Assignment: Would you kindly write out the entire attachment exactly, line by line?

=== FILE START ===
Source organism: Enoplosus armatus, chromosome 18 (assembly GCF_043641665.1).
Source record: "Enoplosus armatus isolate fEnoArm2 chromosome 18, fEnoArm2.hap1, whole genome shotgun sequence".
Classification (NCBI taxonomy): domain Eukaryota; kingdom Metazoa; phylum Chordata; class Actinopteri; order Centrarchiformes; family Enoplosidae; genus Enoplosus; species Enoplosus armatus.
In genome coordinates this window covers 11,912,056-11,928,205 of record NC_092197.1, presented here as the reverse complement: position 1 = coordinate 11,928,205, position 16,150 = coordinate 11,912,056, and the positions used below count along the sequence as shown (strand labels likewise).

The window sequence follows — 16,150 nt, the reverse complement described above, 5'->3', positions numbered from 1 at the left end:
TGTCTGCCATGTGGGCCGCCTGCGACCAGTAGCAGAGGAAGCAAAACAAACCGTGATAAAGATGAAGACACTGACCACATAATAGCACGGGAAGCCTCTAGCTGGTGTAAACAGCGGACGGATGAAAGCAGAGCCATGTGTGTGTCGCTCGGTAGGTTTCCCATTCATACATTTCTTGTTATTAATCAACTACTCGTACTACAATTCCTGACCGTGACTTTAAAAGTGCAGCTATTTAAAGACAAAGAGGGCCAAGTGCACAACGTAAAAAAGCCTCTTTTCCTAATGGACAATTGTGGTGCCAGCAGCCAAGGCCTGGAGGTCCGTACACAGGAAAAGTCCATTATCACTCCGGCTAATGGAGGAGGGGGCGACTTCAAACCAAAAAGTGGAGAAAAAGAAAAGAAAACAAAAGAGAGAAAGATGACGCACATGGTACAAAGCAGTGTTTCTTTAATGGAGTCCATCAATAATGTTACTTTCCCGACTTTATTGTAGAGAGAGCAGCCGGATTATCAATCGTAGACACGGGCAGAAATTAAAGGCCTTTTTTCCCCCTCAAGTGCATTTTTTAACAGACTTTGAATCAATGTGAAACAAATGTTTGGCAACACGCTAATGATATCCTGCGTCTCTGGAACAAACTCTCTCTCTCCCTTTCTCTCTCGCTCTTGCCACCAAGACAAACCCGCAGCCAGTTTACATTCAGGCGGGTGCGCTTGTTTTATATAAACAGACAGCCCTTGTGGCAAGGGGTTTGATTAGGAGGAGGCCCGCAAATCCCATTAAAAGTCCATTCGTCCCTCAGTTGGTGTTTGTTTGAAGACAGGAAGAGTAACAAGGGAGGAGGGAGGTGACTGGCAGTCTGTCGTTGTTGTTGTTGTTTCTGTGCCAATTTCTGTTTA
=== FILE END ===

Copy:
Source organism: Enoplosus armatus, chromosome 18 (assembly GCF_043641665.1).
Source record: "Enoplosus armatus isolate fEnoArm2 chromosome 18, fEnoArm2.hap1, whole genome shotgun sequence".
Classification (NCBI taxonomy): domain Eukaryota; kingdom Metazoa; phylum Chordata; class Actinopteri; order Centrarchiformes; family Enoplosidae; genus Enoplosus; species Enoplosus armatus.
In genome coordinates this window covers 11,912,056-11,928,205 of record NC_092197.1, presented here as the reverse complement: position 1 = coordinate 11,928,205, position 16,150 = coordinate 11,912,056, and the positions used below count along the sequence as shown (strand labels likewise).

The window sequence follows — 16,150 nt, the reverse complement described above, 5'->3', positions numbered from 1 at the left end:
TGTCTGCCATGTGGGCCGCCTGCGACCAGTAGCAGAGGAAGCAAAACAAACCGTGATAAAGATGAAGACACTGACCACATAATAGCACGGGAAGCCTCTAGCTGGTGTAAACAGCGGACGGATGAAAGCAGAGCCATGTGTGTGTCGCTCGGTAGGTTTCCCATTCATACATTTCTTGTTATTAATCAACTACTCGTACTACAATTCCTGACCGTGACTTTAAAAGTGCAGCTATTTAAAGACAAAGAGGGCCAAGTGCACAACGTAAAAAAGCCTCTTTTCCTAATGGACAATTGTGGTGCCAGCAGCCAAGGCCTGGAGGTCCGTACACAGGAAAAGTCCATTATCACTCCGGCTAATGGAGGAGGGGGCGACTTCAAACCAAAAAGTGGAGAAAAAGAAAAGAAAACAAAAGAGAGAAAGATGACGCACATGGTACAAAGCAGTGTTTCTTTAATGGAGTCCATCAATAATGTTACTTTCCCGACTTTATTGTAGAGAGAGCAGCCGGATTATCAATCGTAGACACGGGCAGAAATTAAAGGCCTTTTTTCCCCCTCAAGTGCATTTTTTAACAGACTTTGAATCAATGTGAAACAAATGTTTGGCAACACGCTAATGATATCCTGCGTCTCTGGAACAAACTCTCTCTCTCCCTTTCTCTCTCGCTCTTGCCACCAAGACAAACCCGCAGCCAGTTTACATTCAGGCGGGTGCGCTTGTTTTATATAAACAGACAGCCCTTGTGGCAAGGGGTTTGATTAGGAGGAGGCCCGCAAATCCCATTAAAAGTCCATTCGTCCCTCAGTTGGTGTTTGTTTGAAGACAGGAAGAGTAACAAGGGAGGAGGGAGGTGACTGGCAGTCTGTCGTTGTTGTTGTTGTTTCTGTGCCAATTTCTGTTTA